WETHERSFIELD – A restored 1960 International Harvester van that once ferried Air Force troops to New Mexico is ready to go from Main Street Creamery & Cafe as an ice cream catering van for weddings and other grand events.
Company owner Michael Clarke, who likes to “breathe new life” into old vehicles and other items, said the food van isn’t just about ice cream and sweet toppings.
“It’s unique and it adds something to the event,” he said. “It goes with ice cream because it’s nostalgic. Old vehicles bring back memories of a simpler time.
Although his van was used to transport troops, the Metro model made in Bridgeport was commonly used to deliver bread and milk, he said.
Clark restored the van with the advice and expertise of Mark Tower, who then owned Shoreline Metal Services in East Haven, but has since sold the business.
“I took the job because it’s a very unique pickup,” Tower said. “When you watch one of those old TV shows, you can (see) it go in the background.”
Tower said people would be drawn to the van. Clarke said it’s happened before.
“I can tell he wants to do great things with the community, and he’s a great vehicle to do that,” Tower said.
Together they replaced the rusted metal, stripped the body, painted the old van and fashioned a metal service window from the original body rather than just drilling a hole and inserting a newly made part.
Inside the van are metal shelving, sink, fridge and freezer.
“It was a big project, but we got a lot done in a short time,” Clarke said. “One of the things I like about old cars is that people are happy to see them.”
The immaculate sky-blue van – its former bodywork now seemingly flawless – recently had its inaugural gig at Wethersfield High School for a fundraiser to benefit Ukraine. Clarke donated profits to the cause.
“The ice cream was very popular. It was a success,” said Sondra Blanczaco, a school tutor and producer of the theater program who helped organize the event. “It’s a great business. They do a lot for the community and are an integral part of Wethersfield.
Community is what it’s all about for Clarke, a former high school English teacher who points out that his family owns the business, and that includes his wife Kathy, an educator, and their three children, Owen, 13. years old, Jack, 11 years old and Lily, 7 years old.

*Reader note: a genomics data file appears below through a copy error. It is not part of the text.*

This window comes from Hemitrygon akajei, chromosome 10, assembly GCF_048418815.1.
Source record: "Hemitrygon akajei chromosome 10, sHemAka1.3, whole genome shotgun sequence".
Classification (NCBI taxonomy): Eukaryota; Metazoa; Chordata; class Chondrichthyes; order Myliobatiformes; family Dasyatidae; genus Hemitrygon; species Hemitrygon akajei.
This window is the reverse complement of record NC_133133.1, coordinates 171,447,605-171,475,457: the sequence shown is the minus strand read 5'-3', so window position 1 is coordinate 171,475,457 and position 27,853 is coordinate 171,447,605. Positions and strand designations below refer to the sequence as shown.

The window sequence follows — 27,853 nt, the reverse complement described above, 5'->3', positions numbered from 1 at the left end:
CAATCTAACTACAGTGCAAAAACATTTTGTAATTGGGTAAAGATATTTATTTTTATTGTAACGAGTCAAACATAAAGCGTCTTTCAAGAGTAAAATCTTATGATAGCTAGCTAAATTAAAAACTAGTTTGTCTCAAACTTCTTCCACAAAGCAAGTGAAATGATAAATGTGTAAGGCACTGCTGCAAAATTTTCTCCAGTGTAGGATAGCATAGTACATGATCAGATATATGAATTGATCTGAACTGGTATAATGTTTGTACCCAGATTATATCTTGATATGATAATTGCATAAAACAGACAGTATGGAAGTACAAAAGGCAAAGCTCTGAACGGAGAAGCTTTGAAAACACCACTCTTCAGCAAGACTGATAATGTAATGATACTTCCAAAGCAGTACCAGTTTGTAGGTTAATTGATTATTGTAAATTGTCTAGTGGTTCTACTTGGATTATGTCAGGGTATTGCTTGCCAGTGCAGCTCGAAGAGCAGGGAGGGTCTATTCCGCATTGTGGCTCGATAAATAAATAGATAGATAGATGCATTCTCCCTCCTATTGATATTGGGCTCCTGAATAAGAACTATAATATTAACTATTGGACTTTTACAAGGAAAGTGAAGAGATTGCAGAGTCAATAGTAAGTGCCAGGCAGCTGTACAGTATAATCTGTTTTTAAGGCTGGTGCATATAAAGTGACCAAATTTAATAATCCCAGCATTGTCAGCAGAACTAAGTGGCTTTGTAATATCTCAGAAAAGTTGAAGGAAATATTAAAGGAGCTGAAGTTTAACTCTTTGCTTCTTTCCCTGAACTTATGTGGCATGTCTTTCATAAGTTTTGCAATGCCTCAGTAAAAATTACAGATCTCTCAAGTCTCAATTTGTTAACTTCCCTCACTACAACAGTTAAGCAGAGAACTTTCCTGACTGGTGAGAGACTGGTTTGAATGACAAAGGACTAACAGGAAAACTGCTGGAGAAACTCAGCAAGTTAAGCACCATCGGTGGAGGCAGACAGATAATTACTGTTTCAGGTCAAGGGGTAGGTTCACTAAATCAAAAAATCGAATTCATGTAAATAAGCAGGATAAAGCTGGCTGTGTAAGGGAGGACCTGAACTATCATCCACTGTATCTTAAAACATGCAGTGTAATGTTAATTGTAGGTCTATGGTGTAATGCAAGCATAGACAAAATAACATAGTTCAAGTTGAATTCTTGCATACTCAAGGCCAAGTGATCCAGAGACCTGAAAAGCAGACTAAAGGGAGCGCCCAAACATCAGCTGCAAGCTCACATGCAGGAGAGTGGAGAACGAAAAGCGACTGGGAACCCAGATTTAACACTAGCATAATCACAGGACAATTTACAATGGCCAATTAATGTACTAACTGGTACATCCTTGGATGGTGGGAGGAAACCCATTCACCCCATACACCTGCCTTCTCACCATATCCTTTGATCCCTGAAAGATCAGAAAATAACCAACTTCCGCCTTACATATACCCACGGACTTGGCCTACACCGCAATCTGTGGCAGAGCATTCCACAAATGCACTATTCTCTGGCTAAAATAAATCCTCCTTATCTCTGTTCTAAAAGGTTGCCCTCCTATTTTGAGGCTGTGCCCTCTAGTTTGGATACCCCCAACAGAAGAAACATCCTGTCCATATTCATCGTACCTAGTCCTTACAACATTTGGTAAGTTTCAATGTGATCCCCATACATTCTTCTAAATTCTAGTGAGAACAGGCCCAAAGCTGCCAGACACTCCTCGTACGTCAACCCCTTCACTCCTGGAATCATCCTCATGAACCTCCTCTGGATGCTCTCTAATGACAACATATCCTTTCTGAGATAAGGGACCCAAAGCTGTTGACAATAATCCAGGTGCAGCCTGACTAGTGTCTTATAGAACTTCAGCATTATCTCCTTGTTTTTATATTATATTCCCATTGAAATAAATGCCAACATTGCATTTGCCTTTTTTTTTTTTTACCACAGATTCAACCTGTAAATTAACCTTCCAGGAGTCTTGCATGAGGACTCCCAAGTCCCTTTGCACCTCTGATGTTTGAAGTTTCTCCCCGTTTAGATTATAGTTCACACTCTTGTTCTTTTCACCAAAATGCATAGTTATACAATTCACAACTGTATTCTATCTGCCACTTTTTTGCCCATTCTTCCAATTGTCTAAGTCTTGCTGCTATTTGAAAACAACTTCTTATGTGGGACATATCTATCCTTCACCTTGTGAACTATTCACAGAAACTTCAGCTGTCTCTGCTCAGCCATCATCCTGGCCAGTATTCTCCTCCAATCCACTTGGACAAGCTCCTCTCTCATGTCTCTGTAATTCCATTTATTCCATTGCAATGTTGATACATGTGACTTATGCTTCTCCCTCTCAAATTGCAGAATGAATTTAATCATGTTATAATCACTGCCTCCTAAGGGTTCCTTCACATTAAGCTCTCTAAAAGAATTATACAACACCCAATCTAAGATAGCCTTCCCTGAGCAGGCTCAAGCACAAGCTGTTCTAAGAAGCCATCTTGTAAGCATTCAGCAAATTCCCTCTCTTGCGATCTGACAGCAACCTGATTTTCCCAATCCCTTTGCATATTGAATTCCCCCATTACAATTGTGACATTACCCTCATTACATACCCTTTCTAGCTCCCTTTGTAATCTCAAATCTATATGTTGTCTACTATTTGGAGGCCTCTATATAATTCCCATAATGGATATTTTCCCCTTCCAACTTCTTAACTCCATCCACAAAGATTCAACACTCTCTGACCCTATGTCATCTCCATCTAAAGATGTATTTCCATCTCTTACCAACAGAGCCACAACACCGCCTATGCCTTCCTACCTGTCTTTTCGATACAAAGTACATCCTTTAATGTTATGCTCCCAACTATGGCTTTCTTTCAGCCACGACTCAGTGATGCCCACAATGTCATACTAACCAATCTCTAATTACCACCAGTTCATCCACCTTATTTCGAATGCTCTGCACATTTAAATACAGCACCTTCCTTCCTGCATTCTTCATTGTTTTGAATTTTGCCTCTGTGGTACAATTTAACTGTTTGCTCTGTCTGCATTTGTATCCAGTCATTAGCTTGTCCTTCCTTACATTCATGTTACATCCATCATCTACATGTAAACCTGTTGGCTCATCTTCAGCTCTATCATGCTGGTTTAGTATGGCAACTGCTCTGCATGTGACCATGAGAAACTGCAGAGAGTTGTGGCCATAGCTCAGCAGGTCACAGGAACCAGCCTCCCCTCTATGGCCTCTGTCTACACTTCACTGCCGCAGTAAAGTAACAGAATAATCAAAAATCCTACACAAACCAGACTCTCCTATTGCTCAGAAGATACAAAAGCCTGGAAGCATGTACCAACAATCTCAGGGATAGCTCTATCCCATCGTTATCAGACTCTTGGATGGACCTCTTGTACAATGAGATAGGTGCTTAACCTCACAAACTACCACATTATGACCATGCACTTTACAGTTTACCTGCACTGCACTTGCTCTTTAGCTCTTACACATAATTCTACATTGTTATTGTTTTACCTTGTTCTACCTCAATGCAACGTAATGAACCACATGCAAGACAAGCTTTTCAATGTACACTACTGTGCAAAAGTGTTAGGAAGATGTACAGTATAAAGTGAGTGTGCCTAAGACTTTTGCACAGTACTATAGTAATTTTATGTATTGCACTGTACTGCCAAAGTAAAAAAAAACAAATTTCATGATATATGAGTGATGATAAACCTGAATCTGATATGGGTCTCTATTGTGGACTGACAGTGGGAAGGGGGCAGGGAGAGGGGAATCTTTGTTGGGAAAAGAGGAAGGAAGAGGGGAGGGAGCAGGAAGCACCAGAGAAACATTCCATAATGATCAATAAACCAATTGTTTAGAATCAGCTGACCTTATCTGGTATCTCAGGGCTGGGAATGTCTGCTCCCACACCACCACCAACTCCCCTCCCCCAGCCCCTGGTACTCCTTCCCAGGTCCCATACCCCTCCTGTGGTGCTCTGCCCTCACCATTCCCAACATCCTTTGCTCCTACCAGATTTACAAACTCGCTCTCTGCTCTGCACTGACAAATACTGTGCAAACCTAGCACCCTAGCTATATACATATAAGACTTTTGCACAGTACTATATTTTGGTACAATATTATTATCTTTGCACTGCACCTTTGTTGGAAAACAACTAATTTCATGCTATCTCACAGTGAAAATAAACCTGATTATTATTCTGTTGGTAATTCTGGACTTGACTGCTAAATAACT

Clarke taught for 10 years and felt it was time for a career change when they bought the company six seasons ago.
“This business became available,” near where the family lives, and he recalled his son Owen once writing in a preschool journal that he wanted to be an “ice cream man” when he would be great.
“Everyone who walks in the door wants to be there,” unlike high school, he said of the company.
The family won’t get rich off the ice cream van, as it doesn’t go on the highway and is hard to drive, so gigs will be limited to Wethersfield and surrounding towns.
“This van drives like an old delivery van with a lot of weight in the back,” he said. “It’s an adventure (to drive).”
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The Clarkes have been hosting events since taking over the creamery, but they were previously served from a cart that had to be hauled by a trailer.
“Restoring the van and using it makes things easier for us and was a good fit with my love of classic cars,” Clarke said.
Catering ice cream packages vary, from $120 to have ice cream dropped off to $7.50 to $9.50 per guest for full service which can include cones, sundaes or a sundae bar .
The creamery offers over 50 flavors of locally made ice cream for them and includes vegan, gluten-free, low-fat and low-sugar varieties.
As for the origins of the minivan model, Harvester is a former American company that made tractors and trucks and partnered with Metropolitan Body Co. in Bridgeport, Clarke said.
Clarke said he loves that the creamery is a “social hub” in town where families meet other families and bring their dogs.
“It makes me happy to see happy people and to be able to support the city,” he said.